Meet the MBA Class of 2024: Colby Bermel, University of Texas (McCombs)

Colby Bermel

The University of Texas at Austin, McCombs School of Business

“Former energy journalist turned cleantech enthusiast who loves cycling, hip-hop, and TikTok.”

Hometown: Chestnut Hill, MA

Fun fact about yourself: I biked 118 miles in one ride from Sacramento to San Francisco just days before moving to Austin for my MBA.

Undergraduate school and major: Principia College — political science, mass communication (double major)

Most recent employer and job title: Politico — California energy reporter

What makes Austin such a great place to earn an MBA? Austin is arguably the best place to pursue your MBA right now. Countless companies have moved their headquarters to or opened major expansions in Austin, further solidifying the city’s status as a hub of opportunity and innovation. Many McCombs MBAs work on semester-long projects for locally-based organizations ranging from Fortune 100 companies to Austin’s municipal government, and those experiences often produce summer internship offers. Firms know McCombs and actively recruit its MBAs because, as our dean has relayed to us, they see us as “enterprising, tenacious, curious, and authentic.” Additionally, as most folks surely know by now, Austin is one of the most hip cities in the country. There’s the Austin City Limits music festival in the fall and the South by Southwest tech conference in the spring, among other top-tier events – in addition to an endless supply of concerts, tacos, and barbecue. Austin has plenty of natural beauty too, be it swimming at Barton Springs, kayaking the Colorado River, or hiking to Mount Bonnell.

Aside from your classmates and location, what was the key part of Texas McCombs’ MBA programming that led you to choose this business school and why was it so important to you? I want to pivot from just writing about climate change as a journalist to actually mitigating climate change as a businessperson, and that desire guided my MBA admissions journey. I looked for programs that featured strong energy and environment-related offerings, and I found plenty of them at McCombs. The school’s institutional support for climate action is evident in its Global Sustainability Leadership Institute and KBH Energy Center for Business, Law, and Policy. McCombs has academic concentrations and student organizations focused on the cleantech and energy finance sectors, along with a cleantech fellowship, a Net Impact chapter, and the MBA Impact Investing Network and Training program. And in February, McCombs is hosting ClimateCAP, the annual summit that rotates between top business schools. It’s the beginning of the semester, but I’ve already met so many classmates who are passionate about protecting our planet.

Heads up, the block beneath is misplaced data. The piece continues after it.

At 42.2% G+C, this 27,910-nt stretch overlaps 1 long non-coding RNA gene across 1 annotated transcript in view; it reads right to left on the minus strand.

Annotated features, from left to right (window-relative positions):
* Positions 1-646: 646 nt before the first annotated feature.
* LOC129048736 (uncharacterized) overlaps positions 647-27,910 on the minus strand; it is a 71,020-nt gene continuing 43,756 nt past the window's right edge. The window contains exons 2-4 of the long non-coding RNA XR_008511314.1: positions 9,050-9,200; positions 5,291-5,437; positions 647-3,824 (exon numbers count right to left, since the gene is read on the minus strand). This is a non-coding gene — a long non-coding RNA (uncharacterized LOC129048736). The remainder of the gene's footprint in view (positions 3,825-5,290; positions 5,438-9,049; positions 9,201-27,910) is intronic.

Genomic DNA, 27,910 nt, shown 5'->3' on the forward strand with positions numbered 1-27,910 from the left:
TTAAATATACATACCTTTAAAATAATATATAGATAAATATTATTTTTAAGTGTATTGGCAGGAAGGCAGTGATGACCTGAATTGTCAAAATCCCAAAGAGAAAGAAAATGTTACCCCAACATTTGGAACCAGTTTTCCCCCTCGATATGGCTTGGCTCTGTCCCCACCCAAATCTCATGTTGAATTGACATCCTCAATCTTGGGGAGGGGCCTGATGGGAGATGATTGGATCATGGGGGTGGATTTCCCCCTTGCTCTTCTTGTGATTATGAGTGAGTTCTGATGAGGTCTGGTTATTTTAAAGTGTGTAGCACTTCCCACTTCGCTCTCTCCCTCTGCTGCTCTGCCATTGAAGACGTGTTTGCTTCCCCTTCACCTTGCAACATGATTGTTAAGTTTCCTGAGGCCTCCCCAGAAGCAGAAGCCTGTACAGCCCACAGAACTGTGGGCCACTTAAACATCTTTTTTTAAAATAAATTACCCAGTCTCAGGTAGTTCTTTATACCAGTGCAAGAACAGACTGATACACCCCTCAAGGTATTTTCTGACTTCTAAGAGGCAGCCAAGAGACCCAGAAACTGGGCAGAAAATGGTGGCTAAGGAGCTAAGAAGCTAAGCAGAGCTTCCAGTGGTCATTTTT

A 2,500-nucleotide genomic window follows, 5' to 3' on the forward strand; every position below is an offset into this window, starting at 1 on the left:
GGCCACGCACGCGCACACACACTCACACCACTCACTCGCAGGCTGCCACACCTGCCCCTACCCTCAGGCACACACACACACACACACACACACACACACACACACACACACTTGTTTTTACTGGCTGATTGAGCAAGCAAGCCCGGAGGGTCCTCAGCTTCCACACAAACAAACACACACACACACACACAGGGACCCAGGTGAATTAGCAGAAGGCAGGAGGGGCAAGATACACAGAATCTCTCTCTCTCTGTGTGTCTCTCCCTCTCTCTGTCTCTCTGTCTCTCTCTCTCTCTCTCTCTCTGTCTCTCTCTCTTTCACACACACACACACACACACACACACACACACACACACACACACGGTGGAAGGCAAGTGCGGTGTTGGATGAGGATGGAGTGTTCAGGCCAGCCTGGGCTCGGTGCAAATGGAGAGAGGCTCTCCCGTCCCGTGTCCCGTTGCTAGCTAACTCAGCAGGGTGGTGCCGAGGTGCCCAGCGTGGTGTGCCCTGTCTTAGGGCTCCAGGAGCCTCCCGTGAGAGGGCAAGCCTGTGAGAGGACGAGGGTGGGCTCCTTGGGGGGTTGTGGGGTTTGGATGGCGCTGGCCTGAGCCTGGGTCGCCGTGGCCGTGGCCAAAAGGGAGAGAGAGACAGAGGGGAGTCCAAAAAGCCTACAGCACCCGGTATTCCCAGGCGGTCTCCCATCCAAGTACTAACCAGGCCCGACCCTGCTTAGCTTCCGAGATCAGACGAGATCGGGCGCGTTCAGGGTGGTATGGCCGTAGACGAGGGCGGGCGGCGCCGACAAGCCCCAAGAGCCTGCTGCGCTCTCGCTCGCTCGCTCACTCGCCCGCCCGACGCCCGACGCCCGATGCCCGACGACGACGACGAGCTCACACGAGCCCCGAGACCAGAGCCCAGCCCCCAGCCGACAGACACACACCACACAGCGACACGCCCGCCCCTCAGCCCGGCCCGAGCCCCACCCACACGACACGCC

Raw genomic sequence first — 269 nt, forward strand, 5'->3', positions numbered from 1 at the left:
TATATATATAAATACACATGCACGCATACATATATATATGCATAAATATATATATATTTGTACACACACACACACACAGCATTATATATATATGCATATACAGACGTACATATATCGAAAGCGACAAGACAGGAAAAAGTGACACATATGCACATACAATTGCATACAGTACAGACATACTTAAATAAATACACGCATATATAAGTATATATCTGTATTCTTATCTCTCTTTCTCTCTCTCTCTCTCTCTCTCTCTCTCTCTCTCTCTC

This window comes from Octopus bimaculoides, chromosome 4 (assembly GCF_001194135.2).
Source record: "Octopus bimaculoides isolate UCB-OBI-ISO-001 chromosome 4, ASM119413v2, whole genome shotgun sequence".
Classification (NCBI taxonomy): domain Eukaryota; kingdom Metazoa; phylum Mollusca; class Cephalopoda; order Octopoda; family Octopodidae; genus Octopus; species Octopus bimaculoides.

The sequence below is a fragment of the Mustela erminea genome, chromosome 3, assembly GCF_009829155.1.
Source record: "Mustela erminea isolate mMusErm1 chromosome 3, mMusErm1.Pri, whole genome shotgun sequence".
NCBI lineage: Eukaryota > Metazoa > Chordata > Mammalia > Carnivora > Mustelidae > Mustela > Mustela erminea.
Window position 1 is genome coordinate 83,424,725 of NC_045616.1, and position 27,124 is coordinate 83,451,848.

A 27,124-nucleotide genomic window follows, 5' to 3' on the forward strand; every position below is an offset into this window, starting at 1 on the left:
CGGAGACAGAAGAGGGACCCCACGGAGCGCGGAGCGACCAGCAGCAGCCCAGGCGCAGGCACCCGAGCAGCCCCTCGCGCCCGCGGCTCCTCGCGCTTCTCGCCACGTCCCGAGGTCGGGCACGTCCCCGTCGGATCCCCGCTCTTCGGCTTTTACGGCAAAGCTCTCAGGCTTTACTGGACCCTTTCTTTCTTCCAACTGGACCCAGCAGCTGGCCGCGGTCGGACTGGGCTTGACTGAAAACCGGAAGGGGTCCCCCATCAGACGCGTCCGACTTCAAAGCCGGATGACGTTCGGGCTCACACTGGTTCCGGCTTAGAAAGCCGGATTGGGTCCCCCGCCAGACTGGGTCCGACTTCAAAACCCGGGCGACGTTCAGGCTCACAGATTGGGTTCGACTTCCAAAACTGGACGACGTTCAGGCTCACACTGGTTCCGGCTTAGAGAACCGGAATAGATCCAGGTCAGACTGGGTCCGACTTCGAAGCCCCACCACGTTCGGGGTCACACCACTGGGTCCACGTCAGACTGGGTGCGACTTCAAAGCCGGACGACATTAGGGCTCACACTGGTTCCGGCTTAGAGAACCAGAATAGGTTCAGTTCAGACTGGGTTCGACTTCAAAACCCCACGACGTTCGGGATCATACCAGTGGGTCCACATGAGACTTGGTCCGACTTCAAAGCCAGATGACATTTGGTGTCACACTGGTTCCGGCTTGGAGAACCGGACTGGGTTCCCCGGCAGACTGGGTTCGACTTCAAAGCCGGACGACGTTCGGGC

What course, club or activity excites you the most at Texas McCombs? Aside from all the professional offerings, I’m looking forward to developing myself both personally and philanthropically at McCombs. I can’t wait to play rec sports with my classmates — the University of Texas is an athletic powerhouse, after all — and join the Graduate Business Adventure Team to hike, bike, and ski. These activities are obviously plain fun, but they will also solidify our relationships both in and out of the classroom. I’m also pleased that the program places a premium on community service. For instance, we volunteered during orientation to clean the lodge at Austin Sunshine Camps, a 94-year-old nonprofit serving the city’s disadvantaged children. I’m already a member of the Consortium for Graduate Study in Management, the national organization promoting BIPOC representation in business schools and business leadership, and I’m also interested in joining McCombs’ affinity groups like Graduate Women in Business as an ally. I recognize my privilege as a cishet white man, and I want to do my part to boost those around me and truly live DEI principles.

What has been your first impression of the McCombs MBA students and alumni you’ve met so far. Tell us your best McCombs story so far. McCombs MBAs were, by far, the nicest, most thoughtful students I met at the programs I applied to. They gush with generosity, enthusiasm, and humility — all of which belie their tremendous intellects and accomplishments.